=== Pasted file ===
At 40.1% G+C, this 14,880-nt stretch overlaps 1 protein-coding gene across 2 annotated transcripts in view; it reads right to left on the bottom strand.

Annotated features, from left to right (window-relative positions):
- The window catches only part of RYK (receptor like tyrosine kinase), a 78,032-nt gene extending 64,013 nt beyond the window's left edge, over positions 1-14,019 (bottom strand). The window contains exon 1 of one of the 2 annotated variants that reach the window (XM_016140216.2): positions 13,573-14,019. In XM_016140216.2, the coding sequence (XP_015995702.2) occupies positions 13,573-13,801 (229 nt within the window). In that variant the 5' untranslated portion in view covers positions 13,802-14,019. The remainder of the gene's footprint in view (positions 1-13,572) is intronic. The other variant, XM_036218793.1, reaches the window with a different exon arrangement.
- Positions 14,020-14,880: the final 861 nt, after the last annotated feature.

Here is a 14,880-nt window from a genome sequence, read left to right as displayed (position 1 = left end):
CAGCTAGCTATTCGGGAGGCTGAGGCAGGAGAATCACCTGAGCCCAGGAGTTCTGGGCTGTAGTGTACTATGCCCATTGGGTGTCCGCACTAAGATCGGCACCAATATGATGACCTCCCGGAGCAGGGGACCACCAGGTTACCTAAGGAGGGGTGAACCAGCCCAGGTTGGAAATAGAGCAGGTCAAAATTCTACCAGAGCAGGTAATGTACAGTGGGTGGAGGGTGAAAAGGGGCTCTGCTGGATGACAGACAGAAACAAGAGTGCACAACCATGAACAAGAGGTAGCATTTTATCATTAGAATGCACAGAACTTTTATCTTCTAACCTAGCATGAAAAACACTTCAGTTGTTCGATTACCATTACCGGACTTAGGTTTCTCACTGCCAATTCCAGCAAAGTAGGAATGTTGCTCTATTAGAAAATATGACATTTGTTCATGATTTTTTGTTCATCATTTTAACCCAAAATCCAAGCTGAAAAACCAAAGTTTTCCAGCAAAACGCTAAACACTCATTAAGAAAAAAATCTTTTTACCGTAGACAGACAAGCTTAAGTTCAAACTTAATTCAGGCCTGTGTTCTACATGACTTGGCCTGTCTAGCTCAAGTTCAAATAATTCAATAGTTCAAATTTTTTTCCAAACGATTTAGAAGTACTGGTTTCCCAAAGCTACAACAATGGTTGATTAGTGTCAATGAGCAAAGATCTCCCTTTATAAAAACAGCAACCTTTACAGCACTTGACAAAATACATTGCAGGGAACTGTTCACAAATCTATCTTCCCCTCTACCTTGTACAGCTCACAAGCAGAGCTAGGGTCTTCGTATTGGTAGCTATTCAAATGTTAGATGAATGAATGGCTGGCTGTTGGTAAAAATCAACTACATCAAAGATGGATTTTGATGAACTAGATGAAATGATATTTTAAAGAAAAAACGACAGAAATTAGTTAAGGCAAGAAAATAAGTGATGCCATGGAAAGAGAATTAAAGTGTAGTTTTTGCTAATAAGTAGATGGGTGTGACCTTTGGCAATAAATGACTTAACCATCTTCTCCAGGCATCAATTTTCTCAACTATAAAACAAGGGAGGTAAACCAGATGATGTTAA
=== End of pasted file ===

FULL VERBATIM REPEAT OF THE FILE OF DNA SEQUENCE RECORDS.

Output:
At 40.1% G+C, this 14,880-nt stretch overlaps 1 protein-coding gene across 2 annotated transcripts in view; it reads right to left on the bottom strand.

Annotated features, from left to right (window-relative positions):
- The window catches only part of RYK (receptor like tyrosine kinase), a 78,032-nt gene extending 64,013 nt beyond the window's left edge, over positions 1-14,019 (bottom strand). The window contains exon 1 of one of the 2 annotated variants that reach the window (XM_016140216.2): positions 13,573-14,019. In XM_016140216.2, the coding sequence (XP_015995702.2) occupies positions 13,573-13,801 (229 nt within the window). In that variant the 5' untranslated portion in view covers positions 13,802-14,019. The remainder of the gene's footprint in view (positions 1-13,572) is intronic. The other variant, XM_036218793.1, reaches the window with a different exon arrangement.
- Positions 14,020-14,880: the final 861 nt, after the last annotated feature.

Here is a 14,880-nt window from a genome sequence, read left to right as displayed (position 1 = left end):
CAGCTAGCTATTCGGGAGGCTGAGGCAGGAGAATCACCTGAGCCCAGGAGTTCTGGGCTGTAGTGTACTATGCCCATTGGGTGTCCGCACTAAGATCGGCACCAATATGATGACCTCCCGGAGCAGGGGACCACCAGGTTACCTAAGGAGGGGTGAACCAGCCCAGGTTGGAAATAGAGCAGGTCAAAATTCTACCAGAGCAGGTAATGTACAGTGGGTGGAGGGTGAAAAGGGGCTCTGCTGGATGACAGACAGAAACAAGAGTGCACAACCATGAACAAGAGGTAGCATTTTATCATTAGAATGCACAGAACTTTTATCTTCTAACCTAGCATGAAAAACACTTCAGTTGTTCGATTACCATTACCGGACTTAGGTTTCTCACTGCCAATTCCAGCAAAGTAGGAATGTTGCTCTATTAGAAAATATGACATTTGTTCATGATTTTTTGTTCATCATTTTAACCCAAAATCCAAGCTGAAAAACCAAAGTTTTCCAGCAAAACGCTAAACACTCATTAAGAAAAAAATCTTTTTACCGTAGACAGACAAGCTTAAGTTCAAACTTAATTCAGGCCTGTGTTCTACATGACTTGGCCTGTCTAGCTCAAGTTCAAATAATTCAATAGTTCAAATTTTTTTCCAAACGATTTAGAAGTACTGGTTTCCCAAAGCTACAACAATGGTTGATTAGTGTCAATGAGCAAAGATCTCCCTTTATAAAAACAGCAACCTTTACAGCACTTGACAAAATACATTGCAGGGAACTGTTCACAAATCTATCTTCCCCTCTACCTTGTACAGCTCACAAGCAGAGCTAGGGTCTTCGTATTGGTAGCTATTCAAATGTTAGATGAATGAATGGCTGGCTGTTGGTAAAAATCAACTACATCAAAGATGGATTTTGATGAACTAGATGAAATGATATTTTAAAGAAAAAACGACAGAAATTAGTTAAGGCAAGAAAATAAGTGATGCCATGGAAAGAGAATTAAAGTGTAGTTTTTGCTAATAAGTAGATGGGTGTGACCTTTGGCAATAAATGACTTAACCATCTTCTCCAGGCATCAATTTTCTCAACTATAAAACAAGGGAGGTAAACCAGATGATGTTAA